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Red Faced Parrot FInch

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Gouldian Finches

Is there a more beautiful finch than the Gouldian? An old friend of mine said they must have been the most beautiful creature ever created and I tend to agree.

This is the time of the year when you start to see the results of the past breeding season. The birds are partly through the moult and you start to think of next season, such as what to pair with what; what bloodlines to keep and what to discard. Don’t make up your mind too soon as to what you want to breed, but be guided by what you have available – good bird to good bird. Don’t try to breed inferior Reds when you have a good supply of Black or Yellow or vice versa.

I have come across articles in different magazines, books etc where the writer advises breeders to keep head colour true such as red to red, black to black, yellow to yellow. From my experience, I have not found this to be good advice.

It seems all my best birds have been bred from black hens; Red cock – Black hen; Yellow cock – Black hen; Black cock- Black hen.

I have bred some beautiful Red and Yellow hens but have not bred many good birds with them. This seems to apply in all types of Gouldians whether they be Normals or any of the mutations e.g. White Breasted (WB) and Single Factor (SF) and Double Factor (DF) varieties.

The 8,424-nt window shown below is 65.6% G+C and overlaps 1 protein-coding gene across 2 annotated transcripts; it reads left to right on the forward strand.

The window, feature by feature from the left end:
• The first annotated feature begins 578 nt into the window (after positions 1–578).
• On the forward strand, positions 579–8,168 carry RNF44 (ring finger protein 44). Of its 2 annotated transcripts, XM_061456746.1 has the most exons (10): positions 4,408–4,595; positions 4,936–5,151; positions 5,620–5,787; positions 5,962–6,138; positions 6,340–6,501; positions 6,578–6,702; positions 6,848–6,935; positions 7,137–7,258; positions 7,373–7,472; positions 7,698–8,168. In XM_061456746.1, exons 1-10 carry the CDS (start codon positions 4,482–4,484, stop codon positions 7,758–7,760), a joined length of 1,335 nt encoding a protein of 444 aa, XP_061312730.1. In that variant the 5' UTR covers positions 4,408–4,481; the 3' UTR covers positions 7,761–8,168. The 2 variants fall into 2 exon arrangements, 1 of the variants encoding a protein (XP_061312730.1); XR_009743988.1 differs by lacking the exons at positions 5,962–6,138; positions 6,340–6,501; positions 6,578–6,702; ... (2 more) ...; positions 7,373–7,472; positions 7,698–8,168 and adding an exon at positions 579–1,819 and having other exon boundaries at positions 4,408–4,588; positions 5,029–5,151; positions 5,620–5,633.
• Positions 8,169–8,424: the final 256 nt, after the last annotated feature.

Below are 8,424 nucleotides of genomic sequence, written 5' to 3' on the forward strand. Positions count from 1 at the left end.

The first thing I do when all birds are fully coloured is to pay particular attention to all the Black hens whether they be Normals, WB, SF or DF. I then next decide which cocks I want to keep and mate them to the Black hens, but obviously not always, because some Red Hens and Yellow Hens you just can’t part with. I try pairing these with different cocks, as you never know something may happen. Over the many breeding seasons I have found that the surprises come from the Black hens and the disappointments from the Red and Yellow hens.

One thing I have found recently is that the Red Faced Parrot Finch and their mutations are very compatible with Gouldians. I run two pairs of Gouldians plus one pair of Parrot Finches together in aviaries 5m length x 2.4m high and 1m wide, only using nest boxes. These two species compliment each other as they have the same needs both diet and nesting requirements and look good together in the flight.

I feed these birds separate trays each of mixed seed, canary and jap millet. Each morning birds are fed a dish of cooked seed with egg and biscuit mix. No live food is given but I give as much green feed/seeding grasses as possible.

One Response to “Gouldian Finches”

  1. HAMMER Says:

    A great read, and being a breeder of only a couple of years, i am still learning , i have found that agressive young gouldians to be the strongest and best breeders. i have been very lucky with the advice i have been given and waited 4 years before breeding these great little birds, your advice is great and i can’t wait until winter is gone so i can plan my next pairings.. cheers Mark

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